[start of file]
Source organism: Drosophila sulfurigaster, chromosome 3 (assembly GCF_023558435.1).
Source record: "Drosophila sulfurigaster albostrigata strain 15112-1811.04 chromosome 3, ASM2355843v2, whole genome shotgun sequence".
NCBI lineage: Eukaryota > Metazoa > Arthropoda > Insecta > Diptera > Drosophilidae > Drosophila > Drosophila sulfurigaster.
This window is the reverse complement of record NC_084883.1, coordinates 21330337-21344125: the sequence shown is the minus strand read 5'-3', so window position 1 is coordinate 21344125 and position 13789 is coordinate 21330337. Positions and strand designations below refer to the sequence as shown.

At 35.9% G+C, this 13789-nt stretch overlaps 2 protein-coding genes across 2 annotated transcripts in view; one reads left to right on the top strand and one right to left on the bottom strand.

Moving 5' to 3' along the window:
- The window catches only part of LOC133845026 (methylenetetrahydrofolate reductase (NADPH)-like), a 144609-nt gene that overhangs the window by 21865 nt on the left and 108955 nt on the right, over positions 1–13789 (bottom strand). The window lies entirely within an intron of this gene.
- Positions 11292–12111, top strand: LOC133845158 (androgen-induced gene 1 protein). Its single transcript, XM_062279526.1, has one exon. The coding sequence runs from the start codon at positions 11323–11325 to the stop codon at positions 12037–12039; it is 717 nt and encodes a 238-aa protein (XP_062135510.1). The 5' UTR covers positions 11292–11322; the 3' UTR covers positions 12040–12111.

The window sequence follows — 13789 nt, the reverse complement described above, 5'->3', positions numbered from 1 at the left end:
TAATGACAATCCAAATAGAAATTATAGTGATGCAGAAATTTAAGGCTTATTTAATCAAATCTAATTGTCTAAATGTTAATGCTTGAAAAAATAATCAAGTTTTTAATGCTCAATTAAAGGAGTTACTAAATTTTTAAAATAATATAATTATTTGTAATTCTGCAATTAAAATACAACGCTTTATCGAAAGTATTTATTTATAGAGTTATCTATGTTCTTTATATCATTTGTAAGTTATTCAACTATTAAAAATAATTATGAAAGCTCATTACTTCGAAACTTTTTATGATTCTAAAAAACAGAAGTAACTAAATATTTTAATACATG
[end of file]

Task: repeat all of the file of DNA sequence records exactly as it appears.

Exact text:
Source organism: Drosophila sulfurigaster, chromosome 3 (assembly GCF_023558435.1).
Source record: "Drosophila sulfurigaster albostrigata strain 15112-1811.04 chromosome 3, ASM2355843v2, whole genome shotgun sequence".
NCBI lineage: Eukaryota > Metazoa > Arthropoda > Insecta > Diptera > Drosophilidae > Drosophila > Drosophila sulfurigaster.
This window is the reverse complement of record NC_084883.1, coordinates 21330337-21344125: the sequence shown is the minus strand read 5'-3', so window position 1 is coordinate 21344125 and position 13789 is coordinate 21330337. Positions and strand designations below refer to the sequence as shown.

At 35.9% G+C, this 13789-nt stretch overlaps 2 protein-coding genes across 2 annotated transcripts in view; one reads left to right on the top strand and one right to left on the bottom strand.

Moving 5' to 3' along the window:
- The window catches only part of LOC133845026 (methylenetetrahydrofolate reductase (NADPH)-like), a 144609-nt gene that overhangs the window by 21865 nt on the left and 108955 nt on the right, over positions 1–13789 (bottom strand). The window lies entirely within an intron of this gene.
- Positions 11292–12111, top strand: LOC133845158 (androgen-induced gene 1 protein). Its single transcript, XM_062279526.1, has one exon. The coding sequence runs from the start codon at positions 11323–11325 to the stop codon at positions 12037–12039; it is 717 nt and encodes a 238-aa protein (XP_062135510.1). The 5' UTR covers positions 11292–11322; the 3' UTR covers positions 12040–12111.

The window sequence follows — 13789 nt, the reverse complement described above, 5'->3', positions numbered from 1 at the left end:
TAATGACAATCCAAATAGAAATTATAGTGATGCAGAAATTTAAGGCTTATTTAATCAAATCTAATTGTCTAAATGTTAATGCTTGAAAAAATAATCAAGTTTTTAATGCTCAATTAAAGGAGTTACTAAATTTTTAAAATAATATAATTATTTGTAATTCTGCAATTAAAATACAACGCTTTATCGAAAGTATTTATTTATAGAGTTATCTATGTTCTTTATATCATTTGTAAGTTATTCAACTATTAAAAATAATTATGAAAGCTCATTACTTCGAAACTTTTTATGATTCTAAAAAACAGAAGTAACTAAATATTTTAATACATG